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Expressive Law: Framing or Equilibrium Selection?

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  • Bohnet, Iris
  • Cooter, Robert

Abstract

Law deters, educates, and coordinates. Economists typically focus on deterrence and sociologists often focus on education. Since deterrence causes marginal changes and education confronts relatively stable preferences, economists and sociologists may overlook law’s largest effects on behavior. We hypothesize that law’s largest effects come from coordination. Normative systems have multiple equilibria, so announcing a new law can change expectations and cause behavior to jump from one equilibrium to another. To demonstrate this possibility, we ran games with interdependent payoffs in which we simulated a law by telling experimental groups that choosing Left will result in a “penalty†ten percent of the time. We set the penalty too small to change the equilibria among rationally self-interested actors, thus eliminating deterrence effects. First we ran a PD game in which the penalty does not affect the uniquely dominant strategy of each player. In these circumstances, any change in behavior caused by announcing the penalty must result from more people acting morally and renouncing self-interest. In fact, announcing the penalty did not change the number of moral actors. Next we repeated the experiment in a crowding game with a uniquely dominant strategy for each player and obtained the same results as in the PD game. Finally, we ran a coordination game with multiple equilibria. Announcing the penalty caused jumps in behavior from one equilibrium to another. The power of the penalty to coordinate increased as the proportion of actors decreased whose cooperation was needed to tip the system to a Pareto-superior equilibrium.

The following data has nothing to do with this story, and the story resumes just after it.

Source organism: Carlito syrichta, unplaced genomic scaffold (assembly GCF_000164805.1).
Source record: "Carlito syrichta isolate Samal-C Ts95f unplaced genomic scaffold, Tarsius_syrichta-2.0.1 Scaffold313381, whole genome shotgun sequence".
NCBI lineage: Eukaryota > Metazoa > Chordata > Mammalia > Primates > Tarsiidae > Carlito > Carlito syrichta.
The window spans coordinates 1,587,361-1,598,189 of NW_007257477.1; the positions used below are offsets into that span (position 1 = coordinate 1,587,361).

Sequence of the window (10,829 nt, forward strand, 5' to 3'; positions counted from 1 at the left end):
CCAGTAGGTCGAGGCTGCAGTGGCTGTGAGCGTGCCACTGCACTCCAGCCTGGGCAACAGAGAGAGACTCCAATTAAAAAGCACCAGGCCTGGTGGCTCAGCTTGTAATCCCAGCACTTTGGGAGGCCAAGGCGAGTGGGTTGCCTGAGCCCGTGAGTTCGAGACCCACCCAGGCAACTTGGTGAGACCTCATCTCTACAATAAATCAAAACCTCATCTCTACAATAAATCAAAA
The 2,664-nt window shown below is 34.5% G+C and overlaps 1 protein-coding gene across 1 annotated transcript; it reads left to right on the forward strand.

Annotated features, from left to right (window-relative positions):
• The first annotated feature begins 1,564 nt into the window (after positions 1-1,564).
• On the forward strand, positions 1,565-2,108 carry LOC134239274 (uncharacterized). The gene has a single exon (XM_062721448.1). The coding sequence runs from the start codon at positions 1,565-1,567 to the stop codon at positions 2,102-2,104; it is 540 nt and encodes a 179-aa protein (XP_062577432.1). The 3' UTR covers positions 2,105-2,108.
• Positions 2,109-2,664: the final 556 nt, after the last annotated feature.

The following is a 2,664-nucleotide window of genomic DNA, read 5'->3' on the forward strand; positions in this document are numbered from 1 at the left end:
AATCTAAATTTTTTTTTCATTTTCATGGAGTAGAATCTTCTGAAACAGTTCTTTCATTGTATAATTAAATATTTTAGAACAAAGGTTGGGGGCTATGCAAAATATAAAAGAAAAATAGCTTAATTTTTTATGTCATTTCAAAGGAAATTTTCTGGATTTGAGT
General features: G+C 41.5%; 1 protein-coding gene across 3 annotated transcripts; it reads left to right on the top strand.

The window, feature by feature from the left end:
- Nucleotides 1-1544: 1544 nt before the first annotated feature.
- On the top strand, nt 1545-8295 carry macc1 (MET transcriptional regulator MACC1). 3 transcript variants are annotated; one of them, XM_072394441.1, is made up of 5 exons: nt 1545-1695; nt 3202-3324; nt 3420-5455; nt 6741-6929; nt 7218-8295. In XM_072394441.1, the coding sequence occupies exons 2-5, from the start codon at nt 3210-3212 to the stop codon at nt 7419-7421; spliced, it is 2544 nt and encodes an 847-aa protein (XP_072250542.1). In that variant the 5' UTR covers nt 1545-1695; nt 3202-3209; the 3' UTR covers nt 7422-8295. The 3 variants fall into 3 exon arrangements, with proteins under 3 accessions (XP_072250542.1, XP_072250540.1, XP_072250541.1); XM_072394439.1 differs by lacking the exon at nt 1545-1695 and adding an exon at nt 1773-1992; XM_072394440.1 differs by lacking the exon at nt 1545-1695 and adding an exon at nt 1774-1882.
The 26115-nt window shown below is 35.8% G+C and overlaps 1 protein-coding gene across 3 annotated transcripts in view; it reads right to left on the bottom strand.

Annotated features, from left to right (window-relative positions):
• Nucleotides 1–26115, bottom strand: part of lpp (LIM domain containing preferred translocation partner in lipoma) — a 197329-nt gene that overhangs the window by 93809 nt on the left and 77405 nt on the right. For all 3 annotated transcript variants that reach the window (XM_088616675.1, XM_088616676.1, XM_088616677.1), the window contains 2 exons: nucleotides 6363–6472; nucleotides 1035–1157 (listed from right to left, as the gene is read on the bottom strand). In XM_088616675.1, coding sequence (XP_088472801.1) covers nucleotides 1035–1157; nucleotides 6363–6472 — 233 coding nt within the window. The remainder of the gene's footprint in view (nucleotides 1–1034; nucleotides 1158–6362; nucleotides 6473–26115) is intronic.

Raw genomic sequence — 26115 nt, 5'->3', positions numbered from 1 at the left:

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Paper provided by Berkeley Olin Program in Law & Economics in its series Berkeley Olin Program in Law & Economics, Working Paper Series with number qt5h6970h8.

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Date of creation: 09 Mar 2001
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Handle: RePEc:cdl:oplwec:qt5h6970h8

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Cited by:
  1. Bruno S. Frey & Susanne Neckermann, 2005. "Auszeichnungen: ein vernachlässigter Anreiz," CREMA Working Paper Series 2005-14, Center for Research in Economics, Management and the Arts (CREMA).
  2. Ernst Fehr & Armin Falk, . "Psychological Foundations of Incentives," IEW - Working Papers 095, Institute for Empirical Research in Economics - University of Zurich.
  3. Ellingsen, Tore & Johannesson, Magnus & Mollerstrom, Johanna & Munkhammar, Sara, 2012. "Social framing effects: Preferences or beliefs?," Games and Economic Behavior, Elsevier, vol. 76(1), pages 117-130.
  4. Carbonara, Emanuela & Parisi, Francesco & von Wangenheim, Georg, 2012. "Unjust laws and illegal norms," International Review of Law and Economics, Elsevier, vol. 32(3), pages 285-299.
  5. Christoph Engel & Michael Kurschilgen, 2011. "The Coevolution of Behavior and Normative Expectations. Customary Law in the Lab," Working Paper Series of the Max Planck Institute for Research on Collective Goods 2011_32, Max Planck Institute for Research on Collective Goods.

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